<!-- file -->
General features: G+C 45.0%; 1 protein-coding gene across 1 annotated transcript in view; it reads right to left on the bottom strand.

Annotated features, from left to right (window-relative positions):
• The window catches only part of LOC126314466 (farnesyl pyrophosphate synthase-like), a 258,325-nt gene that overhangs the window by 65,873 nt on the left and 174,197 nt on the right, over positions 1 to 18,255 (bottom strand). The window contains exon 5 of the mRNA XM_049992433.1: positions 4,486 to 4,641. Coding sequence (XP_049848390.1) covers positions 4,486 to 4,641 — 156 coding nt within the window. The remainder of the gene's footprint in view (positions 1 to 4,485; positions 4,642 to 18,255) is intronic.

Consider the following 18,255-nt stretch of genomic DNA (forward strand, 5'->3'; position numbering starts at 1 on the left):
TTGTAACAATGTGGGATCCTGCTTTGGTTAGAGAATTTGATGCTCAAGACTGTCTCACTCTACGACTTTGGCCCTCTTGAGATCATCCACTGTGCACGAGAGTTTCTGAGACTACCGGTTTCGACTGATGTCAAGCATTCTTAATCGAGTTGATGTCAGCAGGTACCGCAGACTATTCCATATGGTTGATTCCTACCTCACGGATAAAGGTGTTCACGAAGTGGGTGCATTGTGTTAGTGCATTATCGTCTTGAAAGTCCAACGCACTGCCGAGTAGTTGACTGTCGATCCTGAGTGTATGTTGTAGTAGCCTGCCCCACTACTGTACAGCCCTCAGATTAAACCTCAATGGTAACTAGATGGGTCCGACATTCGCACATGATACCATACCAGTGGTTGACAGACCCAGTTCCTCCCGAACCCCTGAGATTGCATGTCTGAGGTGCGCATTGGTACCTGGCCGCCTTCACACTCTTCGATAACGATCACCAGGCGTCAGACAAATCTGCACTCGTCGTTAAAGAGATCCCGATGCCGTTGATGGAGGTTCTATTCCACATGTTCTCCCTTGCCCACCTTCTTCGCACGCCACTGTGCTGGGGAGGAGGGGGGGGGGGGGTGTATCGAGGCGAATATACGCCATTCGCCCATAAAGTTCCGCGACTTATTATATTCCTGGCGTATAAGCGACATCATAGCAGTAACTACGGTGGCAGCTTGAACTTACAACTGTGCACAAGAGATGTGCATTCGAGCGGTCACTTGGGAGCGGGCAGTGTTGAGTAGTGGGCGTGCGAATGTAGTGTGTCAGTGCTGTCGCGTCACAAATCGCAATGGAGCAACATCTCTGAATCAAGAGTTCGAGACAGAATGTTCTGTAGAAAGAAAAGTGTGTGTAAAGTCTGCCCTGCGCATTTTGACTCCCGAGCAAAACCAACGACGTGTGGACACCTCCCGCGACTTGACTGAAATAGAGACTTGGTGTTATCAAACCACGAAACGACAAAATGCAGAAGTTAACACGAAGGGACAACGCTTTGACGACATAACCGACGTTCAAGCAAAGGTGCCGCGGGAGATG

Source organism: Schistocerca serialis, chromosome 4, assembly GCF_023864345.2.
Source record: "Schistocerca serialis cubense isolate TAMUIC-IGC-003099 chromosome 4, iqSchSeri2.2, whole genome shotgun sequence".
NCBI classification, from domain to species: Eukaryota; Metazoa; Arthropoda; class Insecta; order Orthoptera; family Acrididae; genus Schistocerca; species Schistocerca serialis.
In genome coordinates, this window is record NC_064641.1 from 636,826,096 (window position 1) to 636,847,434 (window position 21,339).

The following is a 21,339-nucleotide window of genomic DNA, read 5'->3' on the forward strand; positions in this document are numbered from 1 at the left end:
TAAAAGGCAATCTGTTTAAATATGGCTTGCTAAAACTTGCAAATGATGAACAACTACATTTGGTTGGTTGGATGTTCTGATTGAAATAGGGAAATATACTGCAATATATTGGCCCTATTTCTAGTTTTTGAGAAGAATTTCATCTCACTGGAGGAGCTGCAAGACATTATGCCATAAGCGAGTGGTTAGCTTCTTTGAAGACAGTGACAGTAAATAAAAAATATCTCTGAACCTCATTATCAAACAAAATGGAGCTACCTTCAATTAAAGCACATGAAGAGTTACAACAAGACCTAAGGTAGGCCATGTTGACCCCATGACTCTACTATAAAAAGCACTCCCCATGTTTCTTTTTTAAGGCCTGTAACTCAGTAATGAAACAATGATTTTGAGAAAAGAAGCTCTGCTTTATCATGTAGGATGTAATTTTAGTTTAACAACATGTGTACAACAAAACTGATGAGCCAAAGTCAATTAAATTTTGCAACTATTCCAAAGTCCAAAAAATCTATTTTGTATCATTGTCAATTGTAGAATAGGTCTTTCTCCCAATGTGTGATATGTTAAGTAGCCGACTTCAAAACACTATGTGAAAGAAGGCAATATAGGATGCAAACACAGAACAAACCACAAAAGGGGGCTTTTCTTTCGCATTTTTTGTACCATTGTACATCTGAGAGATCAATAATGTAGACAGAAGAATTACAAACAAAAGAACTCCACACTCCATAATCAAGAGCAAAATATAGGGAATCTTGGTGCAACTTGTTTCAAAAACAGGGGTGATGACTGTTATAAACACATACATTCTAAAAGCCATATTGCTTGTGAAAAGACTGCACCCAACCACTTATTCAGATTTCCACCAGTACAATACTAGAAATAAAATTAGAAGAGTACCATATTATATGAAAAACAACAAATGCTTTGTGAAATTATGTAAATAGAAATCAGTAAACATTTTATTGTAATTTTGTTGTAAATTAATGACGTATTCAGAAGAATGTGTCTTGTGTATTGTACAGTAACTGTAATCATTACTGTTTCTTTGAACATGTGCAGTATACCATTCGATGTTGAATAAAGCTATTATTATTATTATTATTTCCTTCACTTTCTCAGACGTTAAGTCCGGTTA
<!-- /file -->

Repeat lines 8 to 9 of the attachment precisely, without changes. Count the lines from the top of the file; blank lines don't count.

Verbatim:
NCBI classification, from domain to species: Eukaryota; Metazoa; Arthropoda; class Insecta; order Orthoptera; family Acrididae; genus Schistocerca; species Schistocerca serialis.
In genome coordinates, this window is record NC_064641.1 from 636,826,096 (window position 1) to 636,847,434 (window position 21,339).